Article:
Kids, Sports and Overtraining: The Other End of the Spectrum
Approximately 50 percent of sports-related injuries treated at pediatric sports medicine facilities are the result of overuse. The bones of children and adolescents are not yet fully developed, making them more susceptible to microtrauma caused by the repetitive stress of sports training that lacks sufficient periods of rest and recovery. Overuse injuries in the young athlete can interfere with the proper growth and development of the musculoskeletal system, causing problems later in life.
Overtraining Syndrome and Burnout Symptoms
- Impaired sports performance despite regular training
- Chronic muscle or joint discomfort
- Lack of motivation to practice or compete
- Overuse injuries, such as stress fractures and tendinitis
- Chronic fatigue
- Increased resting heart rate
- Changes in mood or personality, such as increased irritability
Tips to Avoid Overtraining Children and Adolescents
- Incorporate at least 1 to 2 days off per week from training and competition.
- Balance high-intensity workouts with low-intensity workouts that are designed to facilitate recovery.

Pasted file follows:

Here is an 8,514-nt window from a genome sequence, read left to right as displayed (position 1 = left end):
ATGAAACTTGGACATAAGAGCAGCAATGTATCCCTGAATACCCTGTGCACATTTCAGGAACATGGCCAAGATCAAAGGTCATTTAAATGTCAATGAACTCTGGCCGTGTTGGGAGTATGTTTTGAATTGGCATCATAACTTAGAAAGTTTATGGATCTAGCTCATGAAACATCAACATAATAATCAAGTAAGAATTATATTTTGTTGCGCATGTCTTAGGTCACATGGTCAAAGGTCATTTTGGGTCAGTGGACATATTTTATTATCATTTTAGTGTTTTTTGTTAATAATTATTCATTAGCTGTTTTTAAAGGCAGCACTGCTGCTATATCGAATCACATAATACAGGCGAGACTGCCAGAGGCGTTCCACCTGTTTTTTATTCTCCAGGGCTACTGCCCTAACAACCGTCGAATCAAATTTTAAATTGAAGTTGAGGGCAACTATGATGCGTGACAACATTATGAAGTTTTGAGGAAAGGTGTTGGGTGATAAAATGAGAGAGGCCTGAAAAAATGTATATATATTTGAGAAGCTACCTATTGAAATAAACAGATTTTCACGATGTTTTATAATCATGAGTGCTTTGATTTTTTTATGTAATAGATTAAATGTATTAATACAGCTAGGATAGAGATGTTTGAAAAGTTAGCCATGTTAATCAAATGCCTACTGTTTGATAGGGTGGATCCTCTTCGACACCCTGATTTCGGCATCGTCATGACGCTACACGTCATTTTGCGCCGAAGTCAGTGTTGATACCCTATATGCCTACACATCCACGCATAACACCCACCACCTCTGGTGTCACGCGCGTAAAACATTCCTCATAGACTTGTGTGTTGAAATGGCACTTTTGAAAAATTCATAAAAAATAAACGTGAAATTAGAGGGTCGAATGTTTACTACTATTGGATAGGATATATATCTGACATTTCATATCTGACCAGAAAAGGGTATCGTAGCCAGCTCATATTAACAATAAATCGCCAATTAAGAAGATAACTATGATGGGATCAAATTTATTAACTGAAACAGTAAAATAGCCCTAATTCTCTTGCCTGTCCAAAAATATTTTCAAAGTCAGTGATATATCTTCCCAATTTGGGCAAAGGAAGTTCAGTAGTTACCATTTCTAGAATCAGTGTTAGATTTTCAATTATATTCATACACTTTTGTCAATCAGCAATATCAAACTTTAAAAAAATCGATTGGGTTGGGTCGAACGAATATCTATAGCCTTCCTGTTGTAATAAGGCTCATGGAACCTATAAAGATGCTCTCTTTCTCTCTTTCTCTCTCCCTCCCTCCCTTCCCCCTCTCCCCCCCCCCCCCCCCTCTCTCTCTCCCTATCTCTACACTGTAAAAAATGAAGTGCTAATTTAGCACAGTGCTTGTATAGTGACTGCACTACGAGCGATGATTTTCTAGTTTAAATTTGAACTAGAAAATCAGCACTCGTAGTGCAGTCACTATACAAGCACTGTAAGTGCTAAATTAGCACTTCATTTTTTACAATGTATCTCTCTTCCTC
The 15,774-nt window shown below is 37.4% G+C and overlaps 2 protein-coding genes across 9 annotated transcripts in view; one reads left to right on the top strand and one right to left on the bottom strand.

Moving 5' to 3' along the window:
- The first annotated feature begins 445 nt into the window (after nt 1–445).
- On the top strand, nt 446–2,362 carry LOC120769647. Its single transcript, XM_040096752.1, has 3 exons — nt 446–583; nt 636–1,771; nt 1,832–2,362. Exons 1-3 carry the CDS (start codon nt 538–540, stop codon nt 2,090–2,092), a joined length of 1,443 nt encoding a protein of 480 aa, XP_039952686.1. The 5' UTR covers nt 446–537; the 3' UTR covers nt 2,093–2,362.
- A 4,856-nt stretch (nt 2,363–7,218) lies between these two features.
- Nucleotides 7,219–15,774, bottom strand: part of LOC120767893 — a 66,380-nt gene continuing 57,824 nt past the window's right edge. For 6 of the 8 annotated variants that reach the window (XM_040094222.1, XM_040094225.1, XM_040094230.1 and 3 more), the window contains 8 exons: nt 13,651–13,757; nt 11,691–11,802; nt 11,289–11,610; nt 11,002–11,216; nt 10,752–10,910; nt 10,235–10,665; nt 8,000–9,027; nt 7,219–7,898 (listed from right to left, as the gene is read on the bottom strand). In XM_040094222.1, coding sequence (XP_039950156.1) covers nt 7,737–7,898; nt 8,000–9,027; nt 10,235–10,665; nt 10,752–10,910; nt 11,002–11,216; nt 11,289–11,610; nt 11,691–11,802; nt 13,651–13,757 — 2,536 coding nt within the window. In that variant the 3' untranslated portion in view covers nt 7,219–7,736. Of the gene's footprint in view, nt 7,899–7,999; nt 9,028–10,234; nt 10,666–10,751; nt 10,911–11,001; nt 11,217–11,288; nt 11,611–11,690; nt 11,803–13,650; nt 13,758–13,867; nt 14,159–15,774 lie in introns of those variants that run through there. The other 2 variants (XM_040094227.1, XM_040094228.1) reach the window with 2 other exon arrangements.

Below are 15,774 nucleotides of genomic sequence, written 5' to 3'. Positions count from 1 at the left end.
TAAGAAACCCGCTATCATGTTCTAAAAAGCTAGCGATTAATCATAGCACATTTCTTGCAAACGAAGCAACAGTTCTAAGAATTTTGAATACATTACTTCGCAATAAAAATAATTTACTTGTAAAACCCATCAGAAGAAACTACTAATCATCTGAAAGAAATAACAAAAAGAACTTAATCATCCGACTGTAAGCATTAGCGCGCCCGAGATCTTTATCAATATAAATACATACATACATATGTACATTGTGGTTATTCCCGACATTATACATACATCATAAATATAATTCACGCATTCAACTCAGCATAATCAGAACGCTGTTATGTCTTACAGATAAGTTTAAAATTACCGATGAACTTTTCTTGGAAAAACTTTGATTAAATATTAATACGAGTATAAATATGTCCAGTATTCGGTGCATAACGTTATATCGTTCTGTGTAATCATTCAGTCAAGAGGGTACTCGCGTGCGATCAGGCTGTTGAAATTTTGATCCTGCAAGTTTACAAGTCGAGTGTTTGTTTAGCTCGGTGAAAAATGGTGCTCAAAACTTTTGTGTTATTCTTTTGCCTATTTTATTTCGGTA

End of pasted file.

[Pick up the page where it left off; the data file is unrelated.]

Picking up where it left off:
- Encourage participation on only one sports team per season.
- Cross-train/vary sporting activities.
- Emphasize the development of fundamental fitness skills, such as agility, balance, strength, endurance, power and coordination rather than on acquiring sport-specific skills.
- Provide a hiatus of 2 to 3 months per year from sport-specific training to allow time for mental and physical recovery.
Pediatrics: Official Journal of the American Academy of Pediatrics; "Overuse Injuries, Overtraining and Burnout in Child and Adolescent Athletes"; Joel S. Brenner and the Council on Sports Medicine and Fitness; 2007
ACSM's Health & Fitness Journal; "Overtraining in Young Athletes: How Much is Too Much?"; Avery D. Faigenbaum; 2009